Right off the bat, I’d like to make one thing perfectly clear: The VGA is hard—sometimes very hard—to program for good performance. Hard, but not impossible—and that’s why I like this odd board. It’s a throwback to an earlier generation of micros, when inventive coding and a solid understanding of the hardware were the best tools for improving performance. Increasingly, faster processors and powerful coprocessors are seen as the solution to the sluggish software produced by high-level languages and layers of interface and driver code, and that’s surely a valid approach. However, there are tens of millions of VGAs installed right now, in machines ranging from 6-MHz 286s to 90-MHz Pentiums. What’s more, because the VGAs are generally 8- or at best 16-bit devices, and because of display memory wait states, a faster processor isn’t as much of a help as you’d expect. The upshot is that only a seasoned performance programmer who understands the VGA through and through can drive the board to its fullest potential.

Throughout this book, I’ll explore the VGA by selecting a specific algorithm or feature and implementing code to support it on the VGA, examining aspects of the VGA architecture as they become relevant. You’ll get to see VGA features in context, where they are more comprehensible than in IBM’s somewhat arcane documentation, and you’ll get working code to use or to modify to meet your needs.

The prime directive of VGA programming is that there’s rarely just one way to program the VGA for a given purpose. Once you understand the tools the VGA provides, you’ll be able to combine them to generate the particular synergy your application needs. My VGA routines are not intended to be taken as gospel, or to show “best” implementations, but rather to start you down the road to understanding the VGA.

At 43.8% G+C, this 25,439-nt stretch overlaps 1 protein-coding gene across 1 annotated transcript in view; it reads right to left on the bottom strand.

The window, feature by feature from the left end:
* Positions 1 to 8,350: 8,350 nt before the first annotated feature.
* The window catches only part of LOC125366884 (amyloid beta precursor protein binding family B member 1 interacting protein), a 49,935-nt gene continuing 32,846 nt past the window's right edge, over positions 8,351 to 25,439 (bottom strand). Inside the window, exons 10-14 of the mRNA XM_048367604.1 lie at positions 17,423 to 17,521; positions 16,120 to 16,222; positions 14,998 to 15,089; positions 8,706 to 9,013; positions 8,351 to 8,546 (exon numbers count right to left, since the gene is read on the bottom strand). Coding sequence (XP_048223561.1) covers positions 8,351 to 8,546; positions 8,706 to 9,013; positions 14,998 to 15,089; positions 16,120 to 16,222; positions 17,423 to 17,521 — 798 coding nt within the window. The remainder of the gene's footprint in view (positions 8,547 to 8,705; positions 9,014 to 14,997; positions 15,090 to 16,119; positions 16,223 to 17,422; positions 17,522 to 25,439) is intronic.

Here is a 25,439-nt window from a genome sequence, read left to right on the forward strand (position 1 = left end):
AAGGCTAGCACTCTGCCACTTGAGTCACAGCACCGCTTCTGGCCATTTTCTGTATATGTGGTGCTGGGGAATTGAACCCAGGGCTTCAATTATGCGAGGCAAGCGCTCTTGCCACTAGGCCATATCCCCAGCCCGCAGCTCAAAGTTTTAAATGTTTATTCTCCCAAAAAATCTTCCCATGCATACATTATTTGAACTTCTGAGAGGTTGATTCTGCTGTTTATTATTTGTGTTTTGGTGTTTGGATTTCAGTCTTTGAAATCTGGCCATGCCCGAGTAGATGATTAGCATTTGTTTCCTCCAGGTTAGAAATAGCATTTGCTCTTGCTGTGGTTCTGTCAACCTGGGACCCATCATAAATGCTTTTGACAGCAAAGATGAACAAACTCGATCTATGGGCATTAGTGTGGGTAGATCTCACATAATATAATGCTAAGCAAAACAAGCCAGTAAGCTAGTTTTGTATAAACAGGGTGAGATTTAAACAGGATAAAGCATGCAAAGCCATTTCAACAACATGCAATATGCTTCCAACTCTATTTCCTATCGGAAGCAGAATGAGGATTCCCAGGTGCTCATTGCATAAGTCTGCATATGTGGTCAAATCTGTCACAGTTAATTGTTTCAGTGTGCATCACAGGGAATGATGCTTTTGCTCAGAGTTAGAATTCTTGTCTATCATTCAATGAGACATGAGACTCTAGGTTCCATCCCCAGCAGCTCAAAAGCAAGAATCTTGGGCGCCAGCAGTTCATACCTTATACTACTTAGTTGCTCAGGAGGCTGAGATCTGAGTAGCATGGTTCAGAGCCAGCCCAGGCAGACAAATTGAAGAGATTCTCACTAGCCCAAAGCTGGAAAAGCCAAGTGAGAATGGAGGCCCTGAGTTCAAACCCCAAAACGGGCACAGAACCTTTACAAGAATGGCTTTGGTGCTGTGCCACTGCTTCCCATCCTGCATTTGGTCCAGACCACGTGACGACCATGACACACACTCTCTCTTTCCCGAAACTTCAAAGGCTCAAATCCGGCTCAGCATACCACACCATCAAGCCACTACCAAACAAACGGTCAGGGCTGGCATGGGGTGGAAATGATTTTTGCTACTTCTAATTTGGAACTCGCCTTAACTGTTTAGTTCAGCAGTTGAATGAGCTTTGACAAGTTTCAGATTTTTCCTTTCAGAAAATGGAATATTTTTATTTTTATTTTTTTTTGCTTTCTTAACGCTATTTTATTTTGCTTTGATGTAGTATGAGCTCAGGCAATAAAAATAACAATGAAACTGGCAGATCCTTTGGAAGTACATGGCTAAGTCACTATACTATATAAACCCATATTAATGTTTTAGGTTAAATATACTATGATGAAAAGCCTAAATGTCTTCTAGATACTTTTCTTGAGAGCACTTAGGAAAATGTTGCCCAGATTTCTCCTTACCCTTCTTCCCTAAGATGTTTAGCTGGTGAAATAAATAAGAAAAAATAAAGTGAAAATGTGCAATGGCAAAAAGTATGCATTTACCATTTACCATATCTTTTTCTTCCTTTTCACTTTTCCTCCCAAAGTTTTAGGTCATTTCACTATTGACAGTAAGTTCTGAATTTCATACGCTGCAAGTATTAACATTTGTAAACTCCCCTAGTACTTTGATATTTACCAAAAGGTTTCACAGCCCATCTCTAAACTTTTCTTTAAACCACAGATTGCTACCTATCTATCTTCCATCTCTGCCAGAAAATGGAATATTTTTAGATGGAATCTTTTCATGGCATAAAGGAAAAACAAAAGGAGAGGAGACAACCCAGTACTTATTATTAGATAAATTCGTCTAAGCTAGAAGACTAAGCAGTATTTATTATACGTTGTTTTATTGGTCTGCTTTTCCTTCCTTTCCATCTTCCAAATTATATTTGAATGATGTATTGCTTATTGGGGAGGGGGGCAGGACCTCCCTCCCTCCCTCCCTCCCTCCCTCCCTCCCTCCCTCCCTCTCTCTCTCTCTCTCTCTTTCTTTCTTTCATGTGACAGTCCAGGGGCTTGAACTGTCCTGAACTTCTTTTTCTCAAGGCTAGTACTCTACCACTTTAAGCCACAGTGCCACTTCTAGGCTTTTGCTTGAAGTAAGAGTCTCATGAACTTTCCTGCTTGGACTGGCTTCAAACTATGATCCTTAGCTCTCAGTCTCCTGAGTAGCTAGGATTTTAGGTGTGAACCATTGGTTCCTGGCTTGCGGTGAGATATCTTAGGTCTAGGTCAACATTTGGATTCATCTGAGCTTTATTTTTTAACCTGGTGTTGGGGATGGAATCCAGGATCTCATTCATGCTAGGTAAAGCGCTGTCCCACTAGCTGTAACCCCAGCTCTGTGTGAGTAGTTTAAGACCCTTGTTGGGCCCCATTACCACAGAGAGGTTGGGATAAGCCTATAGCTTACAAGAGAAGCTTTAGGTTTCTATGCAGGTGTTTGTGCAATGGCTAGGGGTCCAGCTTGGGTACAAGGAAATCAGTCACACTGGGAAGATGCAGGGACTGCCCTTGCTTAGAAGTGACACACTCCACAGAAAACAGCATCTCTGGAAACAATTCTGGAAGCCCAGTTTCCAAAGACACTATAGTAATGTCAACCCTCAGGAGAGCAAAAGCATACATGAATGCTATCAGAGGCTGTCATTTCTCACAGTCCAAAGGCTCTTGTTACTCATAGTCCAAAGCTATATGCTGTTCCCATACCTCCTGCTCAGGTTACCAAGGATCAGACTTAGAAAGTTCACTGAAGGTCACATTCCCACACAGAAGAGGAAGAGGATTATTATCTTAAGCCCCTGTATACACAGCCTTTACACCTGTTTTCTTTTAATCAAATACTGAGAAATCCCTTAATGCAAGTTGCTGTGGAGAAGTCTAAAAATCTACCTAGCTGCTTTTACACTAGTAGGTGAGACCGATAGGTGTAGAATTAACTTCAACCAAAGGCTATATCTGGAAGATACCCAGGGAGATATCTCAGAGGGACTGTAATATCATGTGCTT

Let’s begin.

An Introduction to VGA Programming

Most discussions of the VGA start out with a traditional “Here’s a block diagram of the VGA” approach, with lists of registers and statistics. I’ll get to that eventually, but you can find it in IBM’s VGA documentation and several other books. Besides, it’s numbing to read specifications and explanations, and the VGA is an exciting adapter, the kind that makes you want to get your hands dirty probing under the hood, to write some nifty code just to see what the board can do. What’s more, the best way to understand the VGA is to see it work, so let’s jump right into a sample of the VGA in action, getting a feel for the VGA’s architecture in the process.

Listing 23.1 is a sample VGA program that pans around an animated 16-color medium-resolution (640×350) playfield. There’s a lot packed into this code; I’m going to focus on the VGA-specific aspects so we don’t get sidetracked. I’m not going to explain how the ball is animated, for example; we’ll get to animation starting in Chapter 42. What I will do is cover each of the VGA features used in this program—the virtual screen, vertical and horizontal panning, color plane manipulation, multi-plane block copying, and page flipping—at a conceptual level, letting the code itself demonstrate the implementation details. We’ll return to many of these concepts in more depth later in this book.


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Graphics Programming Black Book © 2001 Michael Abrash